Re Tames involved an application for the Court to approve a debtor's proposal to creditors under section 333 of the Insolvency Act. The applicant was the provisional trustee for the proposal and sought the Court's approval of the proposal's terms. If the proposal was accepted, Ms Tames (the debtor) would only pay $0.05 on the dollar to her unsecured creditors. The application for approval was opposed by ASB, one of Ms Tames' unsecured creditors.

One of the grounds (amongst others) on which ASB opposed the proposal was that it did not have the requisite 75% approval of creditors by value. As a result, the Court had to look into whether it actually had the power to examine the value of the debtors' debts to see whether the 75% threshold had been met. The provisional trustee argued that once a trustee had accepted a creditor's claim at a certain value, it was not the role of the Court on an application for approval to unravel the trustee's decision.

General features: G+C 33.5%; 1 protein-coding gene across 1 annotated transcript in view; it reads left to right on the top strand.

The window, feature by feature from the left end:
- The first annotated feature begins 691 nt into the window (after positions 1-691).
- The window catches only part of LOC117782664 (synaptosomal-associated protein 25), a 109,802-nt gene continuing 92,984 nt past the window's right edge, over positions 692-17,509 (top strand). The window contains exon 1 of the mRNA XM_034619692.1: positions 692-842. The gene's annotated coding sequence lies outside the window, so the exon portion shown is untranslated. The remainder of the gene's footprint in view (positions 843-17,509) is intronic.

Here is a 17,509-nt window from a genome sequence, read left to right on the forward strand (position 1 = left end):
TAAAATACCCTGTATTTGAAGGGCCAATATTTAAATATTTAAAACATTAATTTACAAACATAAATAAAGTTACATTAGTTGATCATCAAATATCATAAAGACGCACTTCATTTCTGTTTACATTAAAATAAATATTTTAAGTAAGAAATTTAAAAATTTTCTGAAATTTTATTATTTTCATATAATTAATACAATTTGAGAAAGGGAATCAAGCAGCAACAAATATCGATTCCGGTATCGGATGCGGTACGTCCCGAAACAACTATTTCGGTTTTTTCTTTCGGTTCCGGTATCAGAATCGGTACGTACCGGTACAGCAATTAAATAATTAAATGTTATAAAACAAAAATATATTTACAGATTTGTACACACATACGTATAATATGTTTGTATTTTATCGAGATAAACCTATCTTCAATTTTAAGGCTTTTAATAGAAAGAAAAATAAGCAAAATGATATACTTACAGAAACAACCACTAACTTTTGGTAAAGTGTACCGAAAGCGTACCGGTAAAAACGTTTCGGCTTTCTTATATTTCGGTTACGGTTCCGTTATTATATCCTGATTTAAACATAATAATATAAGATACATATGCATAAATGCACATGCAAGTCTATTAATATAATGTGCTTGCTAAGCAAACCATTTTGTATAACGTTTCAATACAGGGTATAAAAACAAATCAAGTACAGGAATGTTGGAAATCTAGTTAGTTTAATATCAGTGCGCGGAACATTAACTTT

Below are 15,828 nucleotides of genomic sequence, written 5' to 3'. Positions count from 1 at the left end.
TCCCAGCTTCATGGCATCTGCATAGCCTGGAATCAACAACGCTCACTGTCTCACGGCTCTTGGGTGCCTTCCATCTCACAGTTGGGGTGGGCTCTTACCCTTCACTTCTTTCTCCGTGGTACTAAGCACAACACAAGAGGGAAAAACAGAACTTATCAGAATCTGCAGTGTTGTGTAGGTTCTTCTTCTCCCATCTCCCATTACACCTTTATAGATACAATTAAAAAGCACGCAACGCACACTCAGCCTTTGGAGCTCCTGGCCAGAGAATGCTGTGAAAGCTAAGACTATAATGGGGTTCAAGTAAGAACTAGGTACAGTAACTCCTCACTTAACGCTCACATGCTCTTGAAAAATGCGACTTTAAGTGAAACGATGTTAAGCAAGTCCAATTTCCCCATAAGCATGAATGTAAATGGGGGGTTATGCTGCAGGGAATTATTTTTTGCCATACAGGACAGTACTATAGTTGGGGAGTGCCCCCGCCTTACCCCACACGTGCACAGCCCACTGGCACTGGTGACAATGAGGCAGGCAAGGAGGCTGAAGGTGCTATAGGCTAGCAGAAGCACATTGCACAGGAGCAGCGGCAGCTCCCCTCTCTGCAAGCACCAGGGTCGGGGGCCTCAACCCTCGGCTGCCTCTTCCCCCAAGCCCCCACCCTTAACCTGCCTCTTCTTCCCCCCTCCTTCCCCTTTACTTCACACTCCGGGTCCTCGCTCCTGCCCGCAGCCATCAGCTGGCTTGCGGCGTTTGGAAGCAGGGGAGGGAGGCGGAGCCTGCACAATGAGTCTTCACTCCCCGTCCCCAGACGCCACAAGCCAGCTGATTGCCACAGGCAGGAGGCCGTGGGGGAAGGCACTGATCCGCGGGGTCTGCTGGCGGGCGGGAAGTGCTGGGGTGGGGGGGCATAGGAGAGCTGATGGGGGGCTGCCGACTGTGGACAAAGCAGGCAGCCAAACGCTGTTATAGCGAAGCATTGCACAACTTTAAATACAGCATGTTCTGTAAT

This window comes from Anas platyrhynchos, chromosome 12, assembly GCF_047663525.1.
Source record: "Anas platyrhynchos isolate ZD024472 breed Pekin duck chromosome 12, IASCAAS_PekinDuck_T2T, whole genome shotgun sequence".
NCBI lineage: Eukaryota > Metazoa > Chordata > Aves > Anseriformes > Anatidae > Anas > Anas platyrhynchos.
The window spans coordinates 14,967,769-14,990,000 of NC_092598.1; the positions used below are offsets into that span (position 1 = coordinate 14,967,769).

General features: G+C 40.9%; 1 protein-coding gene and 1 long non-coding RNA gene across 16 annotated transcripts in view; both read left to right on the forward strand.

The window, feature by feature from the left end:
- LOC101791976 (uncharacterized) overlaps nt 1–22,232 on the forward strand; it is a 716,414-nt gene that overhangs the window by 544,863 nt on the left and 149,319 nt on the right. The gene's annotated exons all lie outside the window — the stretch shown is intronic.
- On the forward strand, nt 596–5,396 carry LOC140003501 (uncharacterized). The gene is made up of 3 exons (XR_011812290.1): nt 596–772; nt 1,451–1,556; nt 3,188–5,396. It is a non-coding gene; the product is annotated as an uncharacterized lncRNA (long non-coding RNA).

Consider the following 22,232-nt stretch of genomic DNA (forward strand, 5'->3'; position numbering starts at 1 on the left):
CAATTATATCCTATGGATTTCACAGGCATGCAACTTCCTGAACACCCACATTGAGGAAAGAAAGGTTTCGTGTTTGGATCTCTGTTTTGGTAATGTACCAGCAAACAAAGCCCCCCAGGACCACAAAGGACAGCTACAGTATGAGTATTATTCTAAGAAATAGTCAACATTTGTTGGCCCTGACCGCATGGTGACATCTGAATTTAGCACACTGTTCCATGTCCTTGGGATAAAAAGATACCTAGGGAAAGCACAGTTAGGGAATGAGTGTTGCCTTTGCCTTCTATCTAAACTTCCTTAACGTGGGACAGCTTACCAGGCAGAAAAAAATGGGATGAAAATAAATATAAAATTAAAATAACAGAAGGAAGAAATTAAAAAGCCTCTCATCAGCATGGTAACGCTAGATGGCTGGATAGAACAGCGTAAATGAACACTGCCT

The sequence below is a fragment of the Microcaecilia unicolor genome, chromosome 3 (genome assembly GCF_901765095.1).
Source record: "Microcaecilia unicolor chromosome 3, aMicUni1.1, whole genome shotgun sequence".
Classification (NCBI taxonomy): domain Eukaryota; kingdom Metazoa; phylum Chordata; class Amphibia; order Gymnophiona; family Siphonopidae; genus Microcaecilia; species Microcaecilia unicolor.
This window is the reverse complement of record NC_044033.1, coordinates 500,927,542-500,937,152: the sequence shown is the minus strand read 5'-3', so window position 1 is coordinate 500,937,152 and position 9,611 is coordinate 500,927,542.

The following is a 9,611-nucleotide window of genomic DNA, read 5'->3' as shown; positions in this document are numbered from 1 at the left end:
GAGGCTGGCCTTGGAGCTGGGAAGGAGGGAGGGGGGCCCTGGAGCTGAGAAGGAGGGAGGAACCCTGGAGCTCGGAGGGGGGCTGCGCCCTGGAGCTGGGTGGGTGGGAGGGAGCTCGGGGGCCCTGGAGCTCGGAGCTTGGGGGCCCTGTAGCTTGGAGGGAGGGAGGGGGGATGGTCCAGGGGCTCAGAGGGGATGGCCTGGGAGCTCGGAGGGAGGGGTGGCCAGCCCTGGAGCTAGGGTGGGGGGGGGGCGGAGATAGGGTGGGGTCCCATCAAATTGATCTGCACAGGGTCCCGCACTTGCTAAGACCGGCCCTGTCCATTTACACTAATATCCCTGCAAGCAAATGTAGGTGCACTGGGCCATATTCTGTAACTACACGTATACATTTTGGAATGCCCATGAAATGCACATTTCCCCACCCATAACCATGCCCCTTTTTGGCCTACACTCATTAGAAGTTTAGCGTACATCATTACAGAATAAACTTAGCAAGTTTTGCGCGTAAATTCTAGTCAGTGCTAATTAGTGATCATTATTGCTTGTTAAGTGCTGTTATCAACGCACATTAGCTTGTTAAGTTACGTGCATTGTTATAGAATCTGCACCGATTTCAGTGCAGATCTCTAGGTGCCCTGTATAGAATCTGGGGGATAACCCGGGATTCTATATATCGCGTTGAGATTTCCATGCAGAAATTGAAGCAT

The Court found that it could review compliance with the voting requirements, particularly if non-compliance affected the outcome of the vote. However, on the evidence, the Court could not determine conclusively whether or not the 75% threshold had been reached. Instead, this was one factor of many going towards the Court's discretion to approve the proposal. Ultimately the Court refused to approve the proposal as it was not expedient and its terms were not reasonable.

See court decision here.